There isn’t one. Next question. Sorry, I’m in a grump because three of my most recent flights with my son have been about as enjoyable as a long weekend with the Norovirus. The first featured the most bizarre, stressful and mentally scarring baby change of my life. The second saw a member of the cabin crew wake my son up by tickling his foot as we left the plane (why would anyone do that just before passport control? Why? Why? Why?) And the third saw our baby stay awake way past his bedtime, which induced a bit of a meltdown (from both baby and daddy). Then, just after we’d finally got our son into the Land of Nod, we woke him up trying to put one of those silly little plane seat belts around him. Cue tantrum-throwing, seat-hitting carnage.
Okay, rant over. Now let’s get down to the nitty gritty of your query. The good news is this is something I know quite a lot about, partly because my wife and I like holidays and partly because 66% of my son’s grandparents live in Scotland (both of my parents have remarried). The bad news is I was only half-joking when I wrote my opening sentence. What on earth does that mean? It means that, in my experience, flying with a child is extremely challenging no matter which numbers the clock’s big and little hands are pointing to.
That’s it. You knew it was a bad idea. You’re just going to forget planes and stick to car journeys and staycations until your kid is at least 25. Yes, that is one way you could proceed. Another, slightly dramatic option, would be to realise that the pain of the journey is worth the pleasure of the destination and then take a look at my super-handy time of day pros and cons parental flight guide. Spoiler alert: it starts on the next line.
The Father-Hood.co.uk Super-Handy Time of Day Pros and Cons Parental Flight Guide
Pros: You’ll be up anyway; cheaper tickets; less chance of getting stuck in a traffic jam; you get everything over with early.
Cons: No time to go back for all the things you’ve forgotten; your baby will be hungry; you will have to deal with poop ‘on the move’; high chance of encountering stag and hen parties; probably too early to drink your way through it.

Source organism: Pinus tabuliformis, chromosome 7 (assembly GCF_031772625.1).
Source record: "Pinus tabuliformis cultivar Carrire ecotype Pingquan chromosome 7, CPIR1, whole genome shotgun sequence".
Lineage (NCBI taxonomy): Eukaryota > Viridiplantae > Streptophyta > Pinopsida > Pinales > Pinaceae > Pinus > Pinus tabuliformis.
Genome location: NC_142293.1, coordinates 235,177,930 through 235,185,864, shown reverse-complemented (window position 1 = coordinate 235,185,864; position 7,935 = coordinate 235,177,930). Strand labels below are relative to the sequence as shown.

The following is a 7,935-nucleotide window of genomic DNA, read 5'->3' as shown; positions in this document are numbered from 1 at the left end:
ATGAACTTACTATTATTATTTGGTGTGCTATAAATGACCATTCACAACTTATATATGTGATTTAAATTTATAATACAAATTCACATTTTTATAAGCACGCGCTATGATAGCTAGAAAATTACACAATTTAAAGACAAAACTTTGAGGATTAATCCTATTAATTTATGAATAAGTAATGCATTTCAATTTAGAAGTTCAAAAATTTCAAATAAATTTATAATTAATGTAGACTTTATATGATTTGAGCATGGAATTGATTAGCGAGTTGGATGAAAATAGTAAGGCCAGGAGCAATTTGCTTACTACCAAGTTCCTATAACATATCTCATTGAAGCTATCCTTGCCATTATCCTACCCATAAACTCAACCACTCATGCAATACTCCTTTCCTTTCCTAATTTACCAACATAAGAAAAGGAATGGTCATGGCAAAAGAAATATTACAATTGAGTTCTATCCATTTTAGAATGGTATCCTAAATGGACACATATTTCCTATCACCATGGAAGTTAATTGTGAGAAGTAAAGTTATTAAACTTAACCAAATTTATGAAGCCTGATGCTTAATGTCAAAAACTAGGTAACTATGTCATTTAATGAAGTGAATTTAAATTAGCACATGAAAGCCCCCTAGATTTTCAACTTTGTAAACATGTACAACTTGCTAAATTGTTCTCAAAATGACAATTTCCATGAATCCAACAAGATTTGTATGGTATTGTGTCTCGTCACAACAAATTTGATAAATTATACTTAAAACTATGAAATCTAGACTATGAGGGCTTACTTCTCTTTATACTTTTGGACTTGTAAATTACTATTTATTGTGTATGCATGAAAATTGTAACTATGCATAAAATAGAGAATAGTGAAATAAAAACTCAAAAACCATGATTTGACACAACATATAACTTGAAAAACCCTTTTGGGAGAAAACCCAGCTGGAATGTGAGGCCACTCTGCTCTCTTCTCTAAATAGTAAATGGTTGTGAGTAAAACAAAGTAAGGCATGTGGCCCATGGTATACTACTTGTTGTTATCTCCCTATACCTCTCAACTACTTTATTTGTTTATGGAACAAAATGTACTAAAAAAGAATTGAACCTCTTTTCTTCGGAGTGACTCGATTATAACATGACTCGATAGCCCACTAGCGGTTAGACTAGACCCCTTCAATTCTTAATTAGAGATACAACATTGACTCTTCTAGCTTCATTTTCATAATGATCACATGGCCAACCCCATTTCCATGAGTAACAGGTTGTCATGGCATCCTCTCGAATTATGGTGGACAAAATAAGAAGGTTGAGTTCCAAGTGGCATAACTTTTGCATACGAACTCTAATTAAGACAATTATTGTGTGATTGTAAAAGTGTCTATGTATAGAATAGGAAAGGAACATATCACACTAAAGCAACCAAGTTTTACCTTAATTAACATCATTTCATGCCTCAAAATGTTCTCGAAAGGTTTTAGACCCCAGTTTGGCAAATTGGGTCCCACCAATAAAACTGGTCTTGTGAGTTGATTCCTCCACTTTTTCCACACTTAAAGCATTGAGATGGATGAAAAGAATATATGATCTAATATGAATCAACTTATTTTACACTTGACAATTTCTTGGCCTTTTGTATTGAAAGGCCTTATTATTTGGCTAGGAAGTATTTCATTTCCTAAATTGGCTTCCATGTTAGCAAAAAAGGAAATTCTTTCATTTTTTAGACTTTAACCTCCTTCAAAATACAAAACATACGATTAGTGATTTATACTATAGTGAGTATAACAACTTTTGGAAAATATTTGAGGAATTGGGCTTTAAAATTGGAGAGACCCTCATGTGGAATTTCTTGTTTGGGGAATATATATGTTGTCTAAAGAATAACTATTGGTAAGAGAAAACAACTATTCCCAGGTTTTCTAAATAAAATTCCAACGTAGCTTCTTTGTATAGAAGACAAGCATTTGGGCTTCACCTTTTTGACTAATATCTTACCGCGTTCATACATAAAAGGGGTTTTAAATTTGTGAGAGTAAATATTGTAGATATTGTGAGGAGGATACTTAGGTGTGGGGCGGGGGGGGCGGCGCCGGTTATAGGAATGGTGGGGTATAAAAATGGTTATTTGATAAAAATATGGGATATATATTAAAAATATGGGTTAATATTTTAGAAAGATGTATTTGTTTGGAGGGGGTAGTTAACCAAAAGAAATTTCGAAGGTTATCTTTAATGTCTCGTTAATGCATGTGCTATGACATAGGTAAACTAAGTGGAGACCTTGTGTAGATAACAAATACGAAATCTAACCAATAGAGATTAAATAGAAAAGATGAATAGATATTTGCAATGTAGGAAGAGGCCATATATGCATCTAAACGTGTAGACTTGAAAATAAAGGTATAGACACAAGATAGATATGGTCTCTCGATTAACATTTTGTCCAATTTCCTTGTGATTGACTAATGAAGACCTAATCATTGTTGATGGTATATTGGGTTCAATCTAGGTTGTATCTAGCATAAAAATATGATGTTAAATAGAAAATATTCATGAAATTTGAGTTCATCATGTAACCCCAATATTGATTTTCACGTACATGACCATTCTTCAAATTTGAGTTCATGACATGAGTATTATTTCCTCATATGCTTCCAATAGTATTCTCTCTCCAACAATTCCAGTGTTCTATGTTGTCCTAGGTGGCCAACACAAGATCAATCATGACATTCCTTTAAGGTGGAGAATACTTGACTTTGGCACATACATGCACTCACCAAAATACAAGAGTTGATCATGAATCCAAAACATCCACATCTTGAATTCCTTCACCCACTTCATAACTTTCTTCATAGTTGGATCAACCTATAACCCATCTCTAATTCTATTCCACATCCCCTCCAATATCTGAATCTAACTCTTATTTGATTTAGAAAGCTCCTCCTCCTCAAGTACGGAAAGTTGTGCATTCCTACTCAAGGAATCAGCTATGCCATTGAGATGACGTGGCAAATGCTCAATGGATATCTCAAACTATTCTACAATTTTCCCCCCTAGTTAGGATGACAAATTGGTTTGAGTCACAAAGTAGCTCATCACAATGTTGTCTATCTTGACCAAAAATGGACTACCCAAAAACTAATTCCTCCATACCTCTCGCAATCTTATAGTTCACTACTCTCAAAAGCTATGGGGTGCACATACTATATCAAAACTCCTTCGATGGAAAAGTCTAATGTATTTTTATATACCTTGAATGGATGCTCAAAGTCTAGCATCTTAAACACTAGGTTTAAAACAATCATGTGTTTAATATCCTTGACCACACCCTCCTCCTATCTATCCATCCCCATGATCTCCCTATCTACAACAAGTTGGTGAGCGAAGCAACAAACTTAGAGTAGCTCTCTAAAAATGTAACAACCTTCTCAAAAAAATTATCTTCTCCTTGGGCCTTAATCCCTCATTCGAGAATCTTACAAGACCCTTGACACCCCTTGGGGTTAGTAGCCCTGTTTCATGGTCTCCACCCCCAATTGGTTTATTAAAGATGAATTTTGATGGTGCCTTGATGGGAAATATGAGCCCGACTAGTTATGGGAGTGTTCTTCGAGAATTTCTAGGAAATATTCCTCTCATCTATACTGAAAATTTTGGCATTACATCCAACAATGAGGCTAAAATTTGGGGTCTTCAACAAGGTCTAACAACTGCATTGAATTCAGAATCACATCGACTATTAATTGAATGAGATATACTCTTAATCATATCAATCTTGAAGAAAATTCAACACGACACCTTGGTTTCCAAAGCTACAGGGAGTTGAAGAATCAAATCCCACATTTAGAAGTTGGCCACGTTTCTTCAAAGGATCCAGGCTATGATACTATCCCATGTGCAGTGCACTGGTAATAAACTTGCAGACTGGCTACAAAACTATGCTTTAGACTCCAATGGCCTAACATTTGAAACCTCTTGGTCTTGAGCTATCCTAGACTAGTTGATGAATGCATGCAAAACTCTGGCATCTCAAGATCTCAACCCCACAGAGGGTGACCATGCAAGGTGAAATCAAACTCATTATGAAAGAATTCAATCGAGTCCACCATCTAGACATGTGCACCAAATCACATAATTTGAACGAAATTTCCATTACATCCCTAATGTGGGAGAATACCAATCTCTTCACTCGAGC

Pros: Can get breakfast and first poop of the morning out of the way before leaving the house; you may have time to shower/do some last-minute packing; your kid will be wide awake; if you’re flying domestically, you’ll still have plenty of time at your destination.
Cons: Slightly more expensive; your kid will be wide awake (hint: take LOTS of books, toys, snacks and distraction devices); if you’re driving, you’ll need to negotiate rush hour; if you’re taking public transport, you’ll need to negotiate angry commuters.
Pros: Even if you’re really, really disorganised, you should be able to get there on time; domestic flights tends to be a little quieter at this time; your baby is likely to nap at some point; it’s now officially not too early to drink your way through it.
Cons: At one point your baby will get hungry and, most likely, angry; at one point you will get hungry and, most likely, angry; you will essentially be travelling all day; the post-lunch poop.
Pros: You could ‘work’ from home in the morning (read: get paid to pack); you can attempt to tire your baby out in morning; if you’re flying internationally, you have time to get your baby used to the plane before attempting to put him or her to sleep; you should be able to eat lunch before you get on the plane.
Cons: You will be beginning to flag; flight delays tend to get longer as the day progresses; your baby will be looking for dinner pretty soon after you touch down; if you’re flying domestically, you’ll land in rush hour.
Pros: You’ll be able to finish the day’s eating and drinking battles and get your kid into their pyjamas before take off; your baby will be getting tired and thus be less mobile; the roads should be quiet when you arrive at your destination; it’s highly likely your baby will sleep at some point (fingers, toes, legs, ears, eyes and nose crossed).
Cons: The presence of business travellers will make tickets more expensive; you’ll be flying during the manic, moany and extremely difficult to predict pre-bedtime ‘witching hour’; if your baby sleeps, one of you will be pinned to your seat for the duration of the flight.
Pros: You don’t have to take the day off work; your baby could sleep through the whole thing; you shouldn’t have to worry about food; if you’re flying long haul, there could be a beach at the other end; the more passengers that are asleep, the less passengers there are to stand in front of you in toilet/nappy change queue.
Cons: There will be a noticeable difference in the temperature inside and outside of the aircraft (which means you’ll have to take layers off your baby when you board and put them on when you disembark); public transport will be less frequent at destination; if your baby doesn’t sleep, you could have the worst night of your life.
Read all of the above? Fantastic. Now decree to never, ever set foot in an airport again. I’m only joking. Decide the time that’ll suit your little one the best, go to Skyscanner, find a great value flight and book, book, book. After all, your little cherub’s only free until he or she is two.